Justice Department Launches Nationwide Initiative to Combat Unlawful Acts of Hate

Sixteen Districts, Including Western Washington, Will Roll Out Programs this Fall WASHINGTON – Attorney General Merrick B. Garland announced today during the White House United We Stand Summit that over the next year, all 94 U.S. Attorneys’ Offices (USAOs) will host a new nationwide initiative to combat unlawful acts of hate. The United Against Hate program is convening local forums that connect community groups to federal, state, and local law enforcement to increase community understanding and reporting of hate crimes; build trust between law enforcement and communities; and create and strengthen alliances between law enforcement and other government partners and community groups to combat unlawful acts of hate. “The Justice Department remains committed to enforcing federal hate crime laws,” said Attorney General Merrick B. Garland. “That is why the Justice Department has launched its new United Against Hate program. This initiative brings together community groups, community leaders, and law enforcement at every level to build trust and strengthen coordination to combat unlawful acts of hate.” The first cohort of 16 USAOs rolling out United Against Hate programs this fall includes the following districts: Arizona, Central District of California, Eastern District of California, Connecticut, Idaho, Middle District of Louisiana, Southern District of New York, Western District of New York, Southern District of Ohio, Middle District of Pennsylvania, South Dakota, Southern District of Texas, Eastern District of Virginia, Vermont, Western District of Washington, and Western District of Wisconsin. The Department will expand the United Against Hate program to all 94 U.S. Attorneys’ Offices next year. “It is my hope that this program will help connect our office and federal partners to cities and communities throughout Western Washington, where we can increase awareness and reporting of bias crimes and race-based threats,” said U.S. Attorney Nick Brown. “We all have a role to play in reporting acts of hate or hate speech that may be an early indicator of the troubling violence we are seeing too often in our communities.” “U.S. Attorneys are critical partners in the Justice Department’s efforts to respond to hate crimes in communities across our country,” said Assistant Attorney General Kristen Clarke of the Justice Department’s Civil Rights Division. “The stronger the ties between communities and law enforcement, the more faith that communities will have that their allegations will be investigated and taken seriously. This moment requires an all-hands-on-deck strategy to fully confront unlawful acts of hate. The United Against Hate program brings together the vast network of civil rights, government, faith, and community-based leaders needed to improve reporting, promote prevention strategies and build the resilience needed to confront hate crimes and incidents.” “To effectively reduce hate crimes at the local level, it’s important to garner community buy-in,” said Director Monty Wilkinson of the Justice Department’s Executive Office for U.S. Attorneys (EOUSA). “That means building relationships with community leaders and residents, listening to their description of their community’s needs and priorities, and then effectively communicating how USAOs and other Justice Department efforts can address those issues and help to increase public safety. This program will build bridges among community members and law enforcement, helping them to work together to combat unlawful acts of hate.” Through using hypothetical scenarios and video clips depicting real-life hate crime cases and stories, United Against Hate promotes robust interaction between community members and law enforcement participants. Program topics include: defining hate crimes versus hate incidents; the importance of reporting unlawful acts of hate; providing options for responding to hate incidents when situations do not constitute a federal or state crime; and distinguishing unlawful conduct from protected First Amendment activity, including identifying protected speech versus speech that advocates violence or encourages people to commit hate crimes. The launch follows a successful pilot of the program last spring by three USAOs — New Jersey, Massachusetts, and the Eastern District of Washington. Attorney General Garland announced the conclusion of the pilot for the United Against Hate program at a Justice Department event in May commemorating the one-year anniversary of the Attorney General’s memorandum on improving the Department’s efforts to combat unlawful acts of hate and the enactment of the COVID-19 Hate Crimes and Khalid Jabara-Heather Heyer NO HATE Acts. Development of the United Against Hate program was led by the Civil Rights Division. EOUSA and other components in the Department’s Hate Crimes Enforcement and Prevention Initiative, including the Community Relations Service, the Community Oriented Policing Services Office, the FBI, and the Office of Justice Programs, provided critical assistance in developing the program.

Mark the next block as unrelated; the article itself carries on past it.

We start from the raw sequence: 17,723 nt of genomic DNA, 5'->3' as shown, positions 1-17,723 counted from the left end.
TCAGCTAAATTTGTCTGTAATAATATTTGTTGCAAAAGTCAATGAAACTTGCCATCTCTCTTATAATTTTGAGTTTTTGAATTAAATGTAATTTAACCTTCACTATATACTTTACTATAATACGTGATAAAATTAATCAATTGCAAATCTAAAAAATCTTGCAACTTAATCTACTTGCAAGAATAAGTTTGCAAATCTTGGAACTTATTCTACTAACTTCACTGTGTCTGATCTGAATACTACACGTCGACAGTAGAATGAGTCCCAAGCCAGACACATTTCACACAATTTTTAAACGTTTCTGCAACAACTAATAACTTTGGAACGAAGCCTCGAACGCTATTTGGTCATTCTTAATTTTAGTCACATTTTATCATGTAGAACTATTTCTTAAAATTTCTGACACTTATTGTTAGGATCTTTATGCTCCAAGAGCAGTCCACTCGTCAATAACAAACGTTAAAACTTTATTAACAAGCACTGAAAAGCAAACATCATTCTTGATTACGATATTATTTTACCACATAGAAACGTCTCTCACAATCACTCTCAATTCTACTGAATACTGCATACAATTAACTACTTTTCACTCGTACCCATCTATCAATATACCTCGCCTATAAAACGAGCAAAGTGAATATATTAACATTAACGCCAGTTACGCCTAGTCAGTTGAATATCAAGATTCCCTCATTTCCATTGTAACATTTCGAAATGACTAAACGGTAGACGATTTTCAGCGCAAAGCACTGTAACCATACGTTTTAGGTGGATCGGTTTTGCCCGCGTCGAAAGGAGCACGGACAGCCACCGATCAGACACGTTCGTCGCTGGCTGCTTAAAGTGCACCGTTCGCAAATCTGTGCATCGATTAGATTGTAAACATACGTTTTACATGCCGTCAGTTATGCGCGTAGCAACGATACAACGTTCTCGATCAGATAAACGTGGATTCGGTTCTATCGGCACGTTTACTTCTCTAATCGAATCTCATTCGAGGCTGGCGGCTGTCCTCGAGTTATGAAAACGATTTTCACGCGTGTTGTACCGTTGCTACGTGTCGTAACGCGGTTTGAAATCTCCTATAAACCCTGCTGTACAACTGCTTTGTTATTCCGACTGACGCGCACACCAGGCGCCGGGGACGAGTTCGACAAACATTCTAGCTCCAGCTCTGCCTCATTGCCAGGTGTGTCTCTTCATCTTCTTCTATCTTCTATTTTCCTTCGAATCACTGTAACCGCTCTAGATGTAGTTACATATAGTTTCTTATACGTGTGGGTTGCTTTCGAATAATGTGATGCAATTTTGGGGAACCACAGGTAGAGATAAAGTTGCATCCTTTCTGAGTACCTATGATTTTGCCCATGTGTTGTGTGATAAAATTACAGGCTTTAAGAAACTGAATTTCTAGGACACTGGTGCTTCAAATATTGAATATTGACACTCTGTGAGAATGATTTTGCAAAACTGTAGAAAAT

Federal Bureau of Investigation Acts of Hate Crime